The capital city of this region is Trento, which is a lovely, medieval town to visit. It is pretty small in terms of Italian cities go but it's friendly and those mountains are a lovely backdrop to your aperitivo. In the fall it's not too busy, but I would imagine that things pick up a bit in winter, seeing as how this is a perfect jumping off point to explore & ski the Dolomites. Trento is well connected by smaller airports and train stations, but the closest major airport is Venice. So the next time you take a trip to La Serenissima, consider venturing off into the mountains for a little taste of something different! Plus, Trento hardly makes it on the tourist map making your stay an authentic one which deserves brownie points in my book.

You don't need much time in Trento to be able to see it and experience what it has to offer so a night or two should be enough unless you're looking for some extra relaxation or plan to do some skiing. There are plenty of boutique hotels, B&Bs and inns to choose from, none of which will break the bank. Our hotel, B&B Luxury Heart of Trento even had a jacuzzi on the balcony incase you needed to soak some sore muscles after a day on the slopes or if you were just looking to relax with the mountains in the background (btw, spas in this town seem to be as abundant as espresso!) TIP: Don't miss the Funivia Trento-Sardagna, which is a cable car/gondola that brings you from the city center of Trento up to the hilltop town of Sardagna for some sweeping views of the city below and the mountains in the distance.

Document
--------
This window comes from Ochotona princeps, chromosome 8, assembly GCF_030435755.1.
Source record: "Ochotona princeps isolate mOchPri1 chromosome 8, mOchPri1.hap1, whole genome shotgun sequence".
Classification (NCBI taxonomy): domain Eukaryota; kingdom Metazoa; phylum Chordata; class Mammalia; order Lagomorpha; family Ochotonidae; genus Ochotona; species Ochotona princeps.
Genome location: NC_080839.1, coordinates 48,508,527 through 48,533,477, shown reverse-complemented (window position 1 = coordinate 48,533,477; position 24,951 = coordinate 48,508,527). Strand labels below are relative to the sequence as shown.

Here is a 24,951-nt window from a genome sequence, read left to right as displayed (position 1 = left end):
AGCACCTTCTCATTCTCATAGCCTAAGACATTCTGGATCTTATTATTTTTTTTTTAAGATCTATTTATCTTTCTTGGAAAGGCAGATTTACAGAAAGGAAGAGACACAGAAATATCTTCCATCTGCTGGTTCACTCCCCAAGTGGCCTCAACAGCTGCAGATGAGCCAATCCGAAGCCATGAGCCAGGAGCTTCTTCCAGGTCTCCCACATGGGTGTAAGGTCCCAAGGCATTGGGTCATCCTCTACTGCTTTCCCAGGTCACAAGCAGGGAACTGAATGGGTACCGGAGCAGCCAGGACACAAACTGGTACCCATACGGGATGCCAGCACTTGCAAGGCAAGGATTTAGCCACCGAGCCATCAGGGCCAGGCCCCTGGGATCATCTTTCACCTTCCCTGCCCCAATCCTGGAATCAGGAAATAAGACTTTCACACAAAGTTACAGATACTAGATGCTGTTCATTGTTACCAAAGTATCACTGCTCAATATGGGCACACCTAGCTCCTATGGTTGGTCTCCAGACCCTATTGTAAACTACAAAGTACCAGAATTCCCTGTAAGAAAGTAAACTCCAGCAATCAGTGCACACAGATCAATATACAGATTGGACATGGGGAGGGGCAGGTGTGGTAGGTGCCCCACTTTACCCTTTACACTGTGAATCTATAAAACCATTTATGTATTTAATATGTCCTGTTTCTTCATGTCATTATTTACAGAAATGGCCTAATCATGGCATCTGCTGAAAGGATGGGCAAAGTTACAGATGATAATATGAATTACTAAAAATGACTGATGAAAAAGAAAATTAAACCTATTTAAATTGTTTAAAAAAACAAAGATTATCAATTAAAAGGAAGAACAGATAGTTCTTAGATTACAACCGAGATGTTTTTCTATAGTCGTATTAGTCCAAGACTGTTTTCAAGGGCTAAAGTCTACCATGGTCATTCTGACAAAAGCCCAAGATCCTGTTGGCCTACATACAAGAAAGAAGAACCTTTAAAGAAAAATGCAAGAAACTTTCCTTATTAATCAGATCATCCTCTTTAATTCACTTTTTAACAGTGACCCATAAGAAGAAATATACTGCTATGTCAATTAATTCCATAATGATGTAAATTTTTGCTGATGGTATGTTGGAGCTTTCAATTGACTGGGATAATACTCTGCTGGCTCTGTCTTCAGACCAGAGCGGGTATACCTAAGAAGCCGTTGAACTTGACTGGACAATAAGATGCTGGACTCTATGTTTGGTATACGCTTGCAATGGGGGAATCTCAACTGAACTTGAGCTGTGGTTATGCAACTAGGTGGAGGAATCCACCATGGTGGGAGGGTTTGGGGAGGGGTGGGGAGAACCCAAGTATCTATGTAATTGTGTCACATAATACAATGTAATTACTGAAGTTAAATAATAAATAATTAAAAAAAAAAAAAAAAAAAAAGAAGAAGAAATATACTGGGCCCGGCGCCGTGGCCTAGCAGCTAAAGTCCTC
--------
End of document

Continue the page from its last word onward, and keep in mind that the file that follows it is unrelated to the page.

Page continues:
The medieval city of Trento

The medieval city of Trento